Of course, another limitation of the molecular approach is that it does not say anything about fruiting patterns. Fruiting is important as an indication of the state of the environment. When forests which are naturally low in nitrogen get more and more of it, because of human activities, the trees eventually reduce the amount of carbohydrates they pass on to the ectomycorrhizal fungi, and this may prevent them from forming fruitbodies. In other words, changes in the environment change what we see above ground. Also, there will be a change in species composition, but that will also show up in studies of the underground world.

Similar studies to the Duke Forest inventory have been done for ectomycorrhizal fungi in one forest in the southern Sierra Nevada by sampling root tips which were ectomycorrhizal (i.e. they are covered by a fungal mantle), and comparing the sequences from those root tips with fruitbody sequences. There, 100 species were found, all growing with Abies sp., and one fifth of the species form hypogeous fruitbodies which are hard to find, when you just walk through and do not rake. So here we see a clear advantage of the molecular method. It should also be kept in mind that these dry forests do not produce fruitbodies on a regular basis.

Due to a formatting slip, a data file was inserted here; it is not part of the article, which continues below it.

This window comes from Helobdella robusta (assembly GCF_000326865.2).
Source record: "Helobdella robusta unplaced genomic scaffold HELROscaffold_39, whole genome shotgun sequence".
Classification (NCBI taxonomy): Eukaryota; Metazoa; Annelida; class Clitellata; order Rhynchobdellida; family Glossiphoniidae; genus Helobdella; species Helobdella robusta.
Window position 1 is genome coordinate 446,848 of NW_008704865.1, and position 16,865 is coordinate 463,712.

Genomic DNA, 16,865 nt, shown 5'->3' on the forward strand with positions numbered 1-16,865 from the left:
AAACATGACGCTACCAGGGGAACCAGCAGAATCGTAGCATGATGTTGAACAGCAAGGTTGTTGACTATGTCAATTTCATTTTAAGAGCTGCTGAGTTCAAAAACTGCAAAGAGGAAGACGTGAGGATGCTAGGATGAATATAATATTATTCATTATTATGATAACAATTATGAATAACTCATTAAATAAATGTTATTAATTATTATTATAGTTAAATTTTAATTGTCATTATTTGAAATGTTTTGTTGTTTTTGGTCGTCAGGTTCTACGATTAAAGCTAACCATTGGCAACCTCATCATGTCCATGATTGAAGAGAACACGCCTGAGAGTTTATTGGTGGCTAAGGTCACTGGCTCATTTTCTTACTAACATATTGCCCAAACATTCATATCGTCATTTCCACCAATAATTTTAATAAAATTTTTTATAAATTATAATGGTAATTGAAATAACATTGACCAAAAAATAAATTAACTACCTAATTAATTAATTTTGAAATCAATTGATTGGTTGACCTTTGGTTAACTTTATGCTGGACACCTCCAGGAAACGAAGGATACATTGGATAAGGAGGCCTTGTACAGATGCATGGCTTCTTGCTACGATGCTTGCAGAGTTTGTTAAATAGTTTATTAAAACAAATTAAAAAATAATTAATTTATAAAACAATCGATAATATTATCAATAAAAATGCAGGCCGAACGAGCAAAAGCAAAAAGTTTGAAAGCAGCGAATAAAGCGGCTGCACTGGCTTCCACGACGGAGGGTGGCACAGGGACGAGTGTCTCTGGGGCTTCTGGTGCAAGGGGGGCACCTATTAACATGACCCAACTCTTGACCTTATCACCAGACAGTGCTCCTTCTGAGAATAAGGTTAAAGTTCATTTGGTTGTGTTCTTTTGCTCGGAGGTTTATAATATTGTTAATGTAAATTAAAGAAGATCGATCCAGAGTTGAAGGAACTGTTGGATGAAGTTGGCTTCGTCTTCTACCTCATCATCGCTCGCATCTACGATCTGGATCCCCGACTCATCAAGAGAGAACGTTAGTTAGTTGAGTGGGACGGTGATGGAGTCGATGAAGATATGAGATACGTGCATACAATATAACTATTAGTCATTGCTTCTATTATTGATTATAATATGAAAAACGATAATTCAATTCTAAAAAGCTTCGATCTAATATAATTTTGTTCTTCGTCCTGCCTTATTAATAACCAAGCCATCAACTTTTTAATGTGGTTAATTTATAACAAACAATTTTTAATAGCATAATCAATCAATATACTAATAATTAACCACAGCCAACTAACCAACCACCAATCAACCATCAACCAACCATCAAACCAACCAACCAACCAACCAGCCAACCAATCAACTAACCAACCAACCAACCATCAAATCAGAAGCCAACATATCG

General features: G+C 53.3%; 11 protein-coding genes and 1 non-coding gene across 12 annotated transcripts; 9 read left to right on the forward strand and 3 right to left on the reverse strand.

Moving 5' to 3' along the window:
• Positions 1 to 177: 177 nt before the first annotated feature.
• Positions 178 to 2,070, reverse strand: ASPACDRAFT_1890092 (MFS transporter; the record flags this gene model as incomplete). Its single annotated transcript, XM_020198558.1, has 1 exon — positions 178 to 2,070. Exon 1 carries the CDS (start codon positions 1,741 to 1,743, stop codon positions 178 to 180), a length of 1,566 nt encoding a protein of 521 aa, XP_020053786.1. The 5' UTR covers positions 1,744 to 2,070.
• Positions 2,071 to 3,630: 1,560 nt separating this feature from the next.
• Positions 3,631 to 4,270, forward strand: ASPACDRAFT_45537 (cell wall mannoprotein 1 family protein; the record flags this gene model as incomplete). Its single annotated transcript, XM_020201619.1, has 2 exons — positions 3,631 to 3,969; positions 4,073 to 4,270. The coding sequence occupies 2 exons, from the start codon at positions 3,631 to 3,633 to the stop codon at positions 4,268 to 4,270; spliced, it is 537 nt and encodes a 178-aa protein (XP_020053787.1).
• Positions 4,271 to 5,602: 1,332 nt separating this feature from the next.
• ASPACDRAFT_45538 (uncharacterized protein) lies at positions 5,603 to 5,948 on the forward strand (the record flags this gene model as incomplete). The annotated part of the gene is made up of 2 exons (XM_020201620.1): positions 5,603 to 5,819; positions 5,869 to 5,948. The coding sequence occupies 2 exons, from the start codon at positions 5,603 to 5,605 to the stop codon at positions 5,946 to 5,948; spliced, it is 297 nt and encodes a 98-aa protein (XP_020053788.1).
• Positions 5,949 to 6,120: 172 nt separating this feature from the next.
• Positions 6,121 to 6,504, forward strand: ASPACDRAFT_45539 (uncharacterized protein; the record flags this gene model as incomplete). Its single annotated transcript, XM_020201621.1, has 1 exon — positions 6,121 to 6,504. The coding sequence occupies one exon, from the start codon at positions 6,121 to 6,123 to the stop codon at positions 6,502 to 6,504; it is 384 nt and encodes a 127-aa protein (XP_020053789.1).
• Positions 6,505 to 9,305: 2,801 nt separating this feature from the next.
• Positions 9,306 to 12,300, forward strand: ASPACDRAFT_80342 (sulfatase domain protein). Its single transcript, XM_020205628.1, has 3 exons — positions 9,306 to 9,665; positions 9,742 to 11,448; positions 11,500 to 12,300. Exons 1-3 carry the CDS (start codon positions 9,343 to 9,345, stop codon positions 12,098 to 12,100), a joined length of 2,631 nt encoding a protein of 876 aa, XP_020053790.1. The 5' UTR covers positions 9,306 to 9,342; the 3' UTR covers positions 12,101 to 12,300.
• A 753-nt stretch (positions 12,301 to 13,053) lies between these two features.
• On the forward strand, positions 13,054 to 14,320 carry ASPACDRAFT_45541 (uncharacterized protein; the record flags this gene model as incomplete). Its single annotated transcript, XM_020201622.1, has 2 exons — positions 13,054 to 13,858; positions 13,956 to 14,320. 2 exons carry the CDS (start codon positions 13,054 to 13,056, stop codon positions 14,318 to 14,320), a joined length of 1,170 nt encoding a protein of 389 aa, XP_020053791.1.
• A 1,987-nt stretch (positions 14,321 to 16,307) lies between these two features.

All these data are extremely valuable, whether they have been collected by accidental encounters with fruitbodies, or systematic inventories of all substrates and careful matching of DNA sequences. They reveal the fungal diversity at a certain time and a certain place. Changes can be tracked with these data as reference. Distribution data can be inferred, management measures can be tracked by inventorying at a later date etc. etc. The data even gain value when they are easily accessible to others; here the NAMA data base, as a national project, sets a great example.

The data from the Swiss studies have been used for comparison with data collected in a similar way from nitrogen enriched plots, and from plots where the mushrooms were systematically picked. To reassure everybody, the conclusion is that even such picking does not influence in any way the formation of fruitbodies through the years. Trampling the forest floor, on the other hand, does have a negative effect on the fruiting. But, when the area is fenced off to keep people out, next year the mushrooms fruit normally again. The Dutch data have clearly shown human effects on a larger scale, notably that many ectomycorrhizal species have declined dramatically, due to nitrogen and acid deposition, and that, by contrast, many wood chip fungi have appeared and are flourishing.

So, give your mushrooming that extra value by recording and keeping specimens, by participating in mycoblitzes, collecting for the fair, and going to national forays!

Some further reading: